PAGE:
- Sustainable management
- Socioeconomic impacts
- Cultural impacts
- Environmental impacts (including consumption of resources, reducing pollution, and conserving biodiversity and landscapes)
Recently we observed a huge rise in ecolabels with more than 150 international eco certificates been established. The first eco labels in tourism emerged around 1987 when the Blue Flag, for European coastal zones, was introduced. Yet, ecolabels differ greatly and one criterion that confirms their trustworthiness is whether the label has been recognized by the Global Sustainable Tourism Council (GSTC). Some of these ecolabels include:
- Actively Green
- Biosphere Responsible Tourism (ITR)
- Green Key
- Green Globe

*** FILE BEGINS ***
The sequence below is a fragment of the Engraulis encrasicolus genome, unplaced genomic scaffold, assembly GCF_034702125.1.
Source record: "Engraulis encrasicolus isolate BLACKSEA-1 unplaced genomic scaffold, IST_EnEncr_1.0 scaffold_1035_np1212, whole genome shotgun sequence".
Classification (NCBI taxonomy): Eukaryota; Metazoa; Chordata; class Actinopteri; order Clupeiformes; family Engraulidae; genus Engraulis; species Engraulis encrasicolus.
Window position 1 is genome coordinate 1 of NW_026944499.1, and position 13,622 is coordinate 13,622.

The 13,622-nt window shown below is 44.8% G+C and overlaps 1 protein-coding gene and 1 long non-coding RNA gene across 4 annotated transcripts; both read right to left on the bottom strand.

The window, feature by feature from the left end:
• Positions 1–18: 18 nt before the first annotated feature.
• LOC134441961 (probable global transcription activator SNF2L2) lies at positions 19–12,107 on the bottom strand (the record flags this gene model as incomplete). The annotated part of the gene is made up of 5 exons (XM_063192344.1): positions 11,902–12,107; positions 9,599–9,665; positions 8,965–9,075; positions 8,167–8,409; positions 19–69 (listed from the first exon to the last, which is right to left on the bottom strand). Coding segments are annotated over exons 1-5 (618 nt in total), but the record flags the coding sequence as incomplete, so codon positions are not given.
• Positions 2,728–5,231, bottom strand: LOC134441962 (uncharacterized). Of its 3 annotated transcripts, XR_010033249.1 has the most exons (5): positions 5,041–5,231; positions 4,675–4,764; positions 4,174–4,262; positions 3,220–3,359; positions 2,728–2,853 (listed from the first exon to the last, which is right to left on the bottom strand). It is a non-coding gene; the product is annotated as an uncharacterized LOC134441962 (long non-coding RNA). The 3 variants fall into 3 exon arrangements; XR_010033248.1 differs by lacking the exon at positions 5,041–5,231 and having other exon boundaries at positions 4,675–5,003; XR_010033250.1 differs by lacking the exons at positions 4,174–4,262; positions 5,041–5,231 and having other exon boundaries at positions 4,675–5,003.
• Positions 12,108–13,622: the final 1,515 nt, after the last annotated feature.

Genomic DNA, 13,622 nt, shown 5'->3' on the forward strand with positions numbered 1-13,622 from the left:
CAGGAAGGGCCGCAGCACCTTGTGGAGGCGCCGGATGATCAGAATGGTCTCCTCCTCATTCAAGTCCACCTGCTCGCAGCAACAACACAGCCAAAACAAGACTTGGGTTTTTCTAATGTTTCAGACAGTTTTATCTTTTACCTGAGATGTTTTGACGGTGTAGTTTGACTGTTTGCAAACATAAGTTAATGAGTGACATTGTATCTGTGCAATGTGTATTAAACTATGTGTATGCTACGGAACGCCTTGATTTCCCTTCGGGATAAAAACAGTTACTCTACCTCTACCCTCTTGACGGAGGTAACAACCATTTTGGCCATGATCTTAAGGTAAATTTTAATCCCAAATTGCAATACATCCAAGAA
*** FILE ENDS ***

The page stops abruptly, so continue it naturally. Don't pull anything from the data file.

- Green Growth 2050
A recent advancement in Dubai, one of the leading travel destinations, includes the mandate by the Dubai Department of Tourism and Commerce Marketing (DTCM). DTCM issued a directive, according to which all hotels will need to comply with a set of mandatory sustainability requirements, to be implemented over the next 18 months.
Sustainable tourism – key challenges
Tourism has become one of the most powerful drivers of economic growth and development and according to UN World Tourism Organization (UNWTO), international tourist arrivals grew 6% in 2018, totalling 1.4 billion and in 2019, international arrivals to grow 3% to 4%. Apart from having many benefits, tourism sector has started showing negative impacts and according to sustainable tourism expert panel, that was convened in partnership with the Sustainability Leaders Project, there are three key challenges:
- The need for ongoing comprehensive tourism planning and management